Who run this motha?
Guess what? It's International Day Of The Girl!
Did you know that Michelle Obama's parents didn't go to college? But they believed in the power of education, and they made sure that both their kids - the girl and the boy - earned degrees. In some cultures, only the boy would have made it to school. It's easy to forget that fact. Gender-based barriers to education? It sounds like ancient, backwards thinking from faraway lands. But it's not. Girls around the world are facing obstacles to education - today - and there's something you and I can do, right now, to help them.
“I didn’t run for President so that the dreams of our daughters could be deferred or denied. I didn’t run for President to see inequality and injustice persist in our time. I ran for President to put the same rights, the same opportunities, and the same dreams within the reach for our daughters and our sons alike. I ran for President to put the American Dream within the reach of all of our people, no matter what their gender, or race, or faith, or station.” - President Barack Obama
Say hello to Let Girls Learn.
It's a new White House initiative, designed to support the education of girls around the world. In only a year and a half, Let Girls Learn has gathered more than $1 billion in support for federal programs to educate girls in 50 nations around the globe. Michelle Obama has said she intends to dedicate the rest of her life to this cause. BOOM. She explains:
"Q: What would your want our readers to know in case they're hearing about Let Girls Learn for the first time? Why should they make room in their hearts and minds for this platform?
"A: For the same reason I did. Sixty-two million girls around the world aren't in school, and the first thing that comes to my mind is, 'That could've been me.' [I think about] how I would have felt at the age of 10 or 11 or 12 if somebody walked up and said, 'That's it. Your dreams are over! You're going to have to leave school and get married to somebody twice your age and start having kids.' It made me think, 'What can we do, besides feel bad, to change that circumstance?'"
Here are a couple of easy ways to start.
Watch We Will Rise: Michelle Obama’s Mission to Educate Girls Around the World. It's airing on CNN this week. Call your friends. Watch it together. Download and use the viewing guide. Or better yet, download the Take Action guide and get busy. It doesn't take much. If you've got five minutes or five seconds, you can do something. You just have to start.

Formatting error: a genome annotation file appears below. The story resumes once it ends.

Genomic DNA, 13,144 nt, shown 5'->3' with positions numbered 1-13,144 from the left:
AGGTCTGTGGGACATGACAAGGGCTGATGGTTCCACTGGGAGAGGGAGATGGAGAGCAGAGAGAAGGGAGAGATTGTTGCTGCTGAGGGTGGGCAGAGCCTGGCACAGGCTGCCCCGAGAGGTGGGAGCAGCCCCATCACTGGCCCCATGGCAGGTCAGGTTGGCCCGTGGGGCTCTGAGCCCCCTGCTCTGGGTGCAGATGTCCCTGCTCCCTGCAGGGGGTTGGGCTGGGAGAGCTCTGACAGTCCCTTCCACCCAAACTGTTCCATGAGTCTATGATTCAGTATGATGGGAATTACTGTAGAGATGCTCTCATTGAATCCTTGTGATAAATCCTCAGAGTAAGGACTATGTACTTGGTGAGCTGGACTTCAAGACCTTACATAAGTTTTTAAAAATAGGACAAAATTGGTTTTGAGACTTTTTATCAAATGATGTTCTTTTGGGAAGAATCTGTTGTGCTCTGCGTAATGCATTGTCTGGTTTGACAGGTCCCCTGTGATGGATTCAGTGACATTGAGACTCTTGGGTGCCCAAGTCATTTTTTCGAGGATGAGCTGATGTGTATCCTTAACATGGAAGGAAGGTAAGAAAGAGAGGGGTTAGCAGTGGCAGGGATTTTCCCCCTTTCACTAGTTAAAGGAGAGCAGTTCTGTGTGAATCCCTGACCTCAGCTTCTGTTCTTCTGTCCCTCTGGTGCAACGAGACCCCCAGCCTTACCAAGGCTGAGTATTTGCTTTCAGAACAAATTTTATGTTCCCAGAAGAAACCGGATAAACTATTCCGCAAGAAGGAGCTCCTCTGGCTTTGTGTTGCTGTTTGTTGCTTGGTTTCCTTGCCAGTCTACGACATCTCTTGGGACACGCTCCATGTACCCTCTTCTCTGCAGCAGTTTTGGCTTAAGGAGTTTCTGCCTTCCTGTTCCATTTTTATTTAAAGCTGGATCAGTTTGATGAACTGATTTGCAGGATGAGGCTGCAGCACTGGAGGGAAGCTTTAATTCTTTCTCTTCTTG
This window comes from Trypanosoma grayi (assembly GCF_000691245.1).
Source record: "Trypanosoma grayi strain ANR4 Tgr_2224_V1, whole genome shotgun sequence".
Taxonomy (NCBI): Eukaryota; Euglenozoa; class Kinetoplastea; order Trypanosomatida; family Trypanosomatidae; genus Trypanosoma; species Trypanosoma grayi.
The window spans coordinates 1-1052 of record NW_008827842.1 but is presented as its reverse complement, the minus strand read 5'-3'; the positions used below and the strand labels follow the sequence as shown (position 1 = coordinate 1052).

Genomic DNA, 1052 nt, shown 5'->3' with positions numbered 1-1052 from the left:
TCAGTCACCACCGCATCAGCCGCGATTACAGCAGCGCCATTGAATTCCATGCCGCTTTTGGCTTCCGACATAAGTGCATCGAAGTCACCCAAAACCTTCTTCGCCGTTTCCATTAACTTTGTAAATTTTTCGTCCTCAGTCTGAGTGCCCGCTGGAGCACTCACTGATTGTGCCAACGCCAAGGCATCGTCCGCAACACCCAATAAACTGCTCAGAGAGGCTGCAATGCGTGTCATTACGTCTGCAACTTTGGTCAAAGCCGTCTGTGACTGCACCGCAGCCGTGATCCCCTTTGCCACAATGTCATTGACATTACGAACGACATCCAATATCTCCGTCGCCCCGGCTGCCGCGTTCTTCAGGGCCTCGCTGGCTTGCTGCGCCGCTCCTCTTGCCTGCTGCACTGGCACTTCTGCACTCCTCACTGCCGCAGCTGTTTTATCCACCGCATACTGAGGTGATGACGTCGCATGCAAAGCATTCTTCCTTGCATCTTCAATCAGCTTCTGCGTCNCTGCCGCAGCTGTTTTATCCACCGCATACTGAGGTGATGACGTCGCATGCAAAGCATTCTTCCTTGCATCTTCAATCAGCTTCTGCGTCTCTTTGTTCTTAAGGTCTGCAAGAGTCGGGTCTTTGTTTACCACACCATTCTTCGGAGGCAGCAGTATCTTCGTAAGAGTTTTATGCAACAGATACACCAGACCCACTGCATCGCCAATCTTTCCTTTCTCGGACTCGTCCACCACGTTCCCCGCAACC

Is this your jam? Download this toolkit pdf and come up with your own kickass plan. You can help to change this. We both can.
Again, Michelle Obama:
"But ultimately, for me, this issue isn’t just about politics or economics—for me, this is a moral issue. As I’ve traveled the world, I have met so many of these girls. I’ve seen firsthand that every single one of them has the spark of something extraordinary inside of them, and they are so hungry to realize their promise. They walk for hours each day to school, learning at rickety desks in bare concrete classrooms. They study for hours each night, holding tight to their hopes for the future, even in the face of heartbreaking odds.
"These girls are no different from my daughters or any of our daughters. And we should never have to accept our girls having their bodies mutilated or being married off to grown men as teenagers, confined to lives of dependence and abuse. We should never have to raise them in societies that silence their voices and snuff out their dreams. None of us here in the U.S. would accept this for our own daughters and granddaughters, so why would we accept it for any girl on our planet?
"As a first lady, a mother, and a human being, I cannot walk away from these girls, and I plan to keep raising my voice on their behalf for the rest of my life. I plan to keep urging world leaders to invest in their potential and create societies that truly value them as human beings. I plan to keep reaching out to local leaders, families, and girls themselves to raise awareness about the power of sending girls to school. And I plan to keep talking about this issue here at home, because I believe that all of us—men and women, in every country on this planet—have a moral obligation to give all of these girls a future worthy of their promise and their dreams. "
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